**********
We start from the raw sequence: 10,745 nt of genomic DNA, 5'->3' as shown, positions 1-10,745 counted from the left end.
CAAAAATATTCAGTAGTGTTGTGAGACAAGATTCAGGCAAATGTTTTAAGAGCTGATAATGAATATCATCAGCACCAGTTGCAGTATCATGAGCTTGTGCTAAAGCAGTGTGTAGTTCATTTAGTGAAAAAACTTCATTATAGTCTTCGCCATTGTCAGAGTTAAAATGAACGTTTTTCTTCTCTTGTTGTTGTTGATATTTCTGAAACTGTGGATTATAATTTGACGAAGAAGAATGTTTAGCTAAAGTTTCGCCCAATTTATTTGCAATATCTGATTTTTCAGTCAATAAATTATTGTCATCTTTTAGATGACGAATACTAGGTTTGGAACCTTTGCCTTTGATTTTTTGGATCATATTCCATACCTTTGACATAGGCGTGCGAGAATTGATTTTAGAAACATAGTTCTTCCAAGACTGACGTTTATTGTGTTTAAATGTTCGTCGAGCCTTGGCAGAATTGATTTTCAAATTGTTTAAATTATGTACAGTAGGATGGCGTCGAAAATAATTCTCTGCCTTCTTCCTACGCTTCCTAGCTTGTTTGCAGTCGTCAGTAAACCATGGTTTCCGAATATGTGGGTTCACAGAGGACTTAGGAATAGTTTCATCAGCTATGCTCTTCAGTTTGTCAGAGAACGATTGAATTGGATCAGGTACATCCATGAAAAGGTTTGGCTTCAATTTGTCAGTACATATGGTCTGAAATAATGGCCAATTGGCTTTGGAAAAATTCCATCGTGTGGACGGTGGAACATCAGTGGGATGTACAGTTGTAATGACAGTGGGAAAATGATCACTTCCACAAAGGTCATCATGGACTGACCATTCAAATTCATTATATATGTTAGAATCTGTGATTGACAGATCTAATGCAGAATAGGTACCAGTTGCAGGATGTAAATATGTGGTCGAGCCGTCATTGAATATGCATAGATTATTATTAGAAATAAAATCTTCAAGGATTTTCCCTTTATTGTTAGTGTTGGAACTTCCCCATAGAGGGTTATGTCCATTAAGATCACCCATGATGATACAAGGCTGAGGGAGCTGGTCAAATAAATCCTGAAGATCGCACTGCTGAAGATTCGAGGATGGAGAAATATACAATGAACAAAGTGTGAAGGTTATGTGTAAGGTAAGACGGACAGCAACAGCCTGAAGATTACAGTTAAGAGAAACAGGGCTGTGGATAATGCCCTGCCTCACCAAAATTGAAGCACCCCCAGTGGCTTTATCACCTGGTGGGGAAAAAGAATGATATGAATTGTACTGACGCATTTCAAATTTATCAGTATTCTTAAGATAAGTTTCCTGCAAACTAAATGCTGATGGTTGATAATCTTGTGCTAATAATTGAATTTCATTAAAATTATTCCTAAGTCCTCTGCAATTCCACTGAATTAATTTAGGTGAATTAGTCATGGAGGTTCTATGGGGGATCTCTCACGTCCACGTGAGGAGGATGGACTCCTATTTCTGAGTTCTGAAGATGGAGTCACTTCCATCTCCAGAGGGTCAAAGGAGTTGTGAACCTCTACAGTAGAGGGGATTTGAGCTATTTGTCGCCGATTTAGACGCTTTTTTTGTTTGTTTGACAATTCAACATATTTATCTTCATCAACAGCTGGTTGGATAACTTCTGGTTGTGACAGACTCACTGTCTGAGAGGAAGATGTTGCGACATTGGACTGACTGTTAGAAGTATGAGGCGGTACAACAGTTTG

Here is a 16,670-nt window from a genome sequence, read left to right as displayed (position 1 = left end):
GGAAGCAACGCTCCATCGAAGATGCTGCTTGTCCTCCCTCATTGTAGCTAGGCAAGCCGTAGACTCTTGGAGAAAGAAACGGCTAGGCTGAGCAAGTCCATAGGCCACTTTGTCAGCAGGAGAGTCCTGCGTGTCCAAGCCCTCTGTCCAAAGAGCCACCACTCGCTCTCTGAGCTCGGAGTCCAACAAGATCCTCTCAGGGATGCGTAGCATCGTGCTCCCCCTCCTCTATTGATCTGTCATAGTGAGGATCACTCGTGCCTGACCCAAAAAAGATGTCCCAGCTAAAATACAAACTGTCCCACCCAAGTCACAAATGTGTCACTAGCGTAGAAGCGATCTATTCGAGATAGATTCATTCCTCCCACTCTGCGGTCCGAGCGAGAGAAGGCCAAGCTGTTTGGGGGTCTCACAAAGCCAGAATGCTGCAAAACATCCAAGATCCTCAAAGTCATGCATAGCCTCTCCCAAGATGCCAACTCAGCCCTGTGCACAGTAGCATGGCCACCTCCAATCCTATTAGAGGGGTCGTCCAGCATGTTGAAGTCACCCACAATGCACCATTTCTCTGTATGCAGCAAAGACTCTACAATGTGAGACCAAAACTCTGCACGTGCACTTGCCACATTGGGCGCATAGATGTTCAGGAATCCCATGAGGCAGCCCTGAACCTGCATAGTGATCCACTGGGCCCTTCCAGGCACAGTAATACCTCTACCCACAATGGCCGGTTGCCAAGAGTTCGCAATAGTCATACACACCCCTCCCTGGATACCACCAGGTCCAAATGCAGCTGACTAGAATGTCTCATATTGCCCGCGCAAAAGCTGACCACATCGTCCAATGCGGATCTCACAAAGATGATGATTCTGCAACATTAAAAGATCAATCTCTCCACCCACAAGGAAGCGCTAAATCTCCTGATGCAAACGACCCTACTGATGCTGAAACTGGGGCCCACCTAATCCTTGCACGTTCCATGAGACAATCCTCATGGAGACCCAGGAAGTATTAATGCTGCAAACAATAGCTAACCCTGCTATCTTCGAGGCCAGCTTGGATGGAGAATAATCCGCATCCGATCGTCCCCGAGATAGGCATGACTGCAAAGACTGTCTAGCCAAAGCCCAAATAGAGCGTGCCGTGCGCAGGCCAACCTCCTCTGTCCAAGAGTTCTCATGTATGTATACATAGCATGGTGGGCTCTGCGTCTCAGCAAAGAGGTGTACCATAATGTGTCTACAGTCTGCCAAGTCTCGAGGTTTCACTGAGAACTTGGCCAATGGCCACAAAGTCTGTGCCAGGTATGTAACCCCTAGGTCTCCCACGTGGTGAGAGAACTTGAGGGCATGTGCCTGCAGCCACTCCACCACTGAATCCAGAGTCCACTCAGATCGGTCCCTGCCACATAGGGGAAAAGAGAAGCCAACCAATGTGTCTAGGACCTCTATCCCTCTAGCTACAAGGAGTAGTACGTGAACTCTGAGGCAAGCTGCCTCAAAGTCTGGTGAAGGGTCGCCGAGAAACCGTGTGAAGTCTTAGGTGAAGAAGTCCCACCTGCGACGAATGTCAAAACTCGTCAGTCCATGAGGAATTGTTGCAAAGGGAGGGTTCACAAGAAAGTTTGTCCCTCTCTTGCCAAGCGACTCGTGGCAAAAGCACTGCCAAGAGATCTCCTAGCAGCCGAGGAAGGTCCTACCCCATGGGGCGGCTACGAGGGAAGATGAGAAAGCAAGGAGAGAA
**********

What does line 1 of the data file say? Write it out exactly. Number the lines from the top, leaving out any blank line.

We start from the raw sequence: 10,745 nt of genomic DNA, 5'->3' as shown, positions 1-10,745 counted from the left end.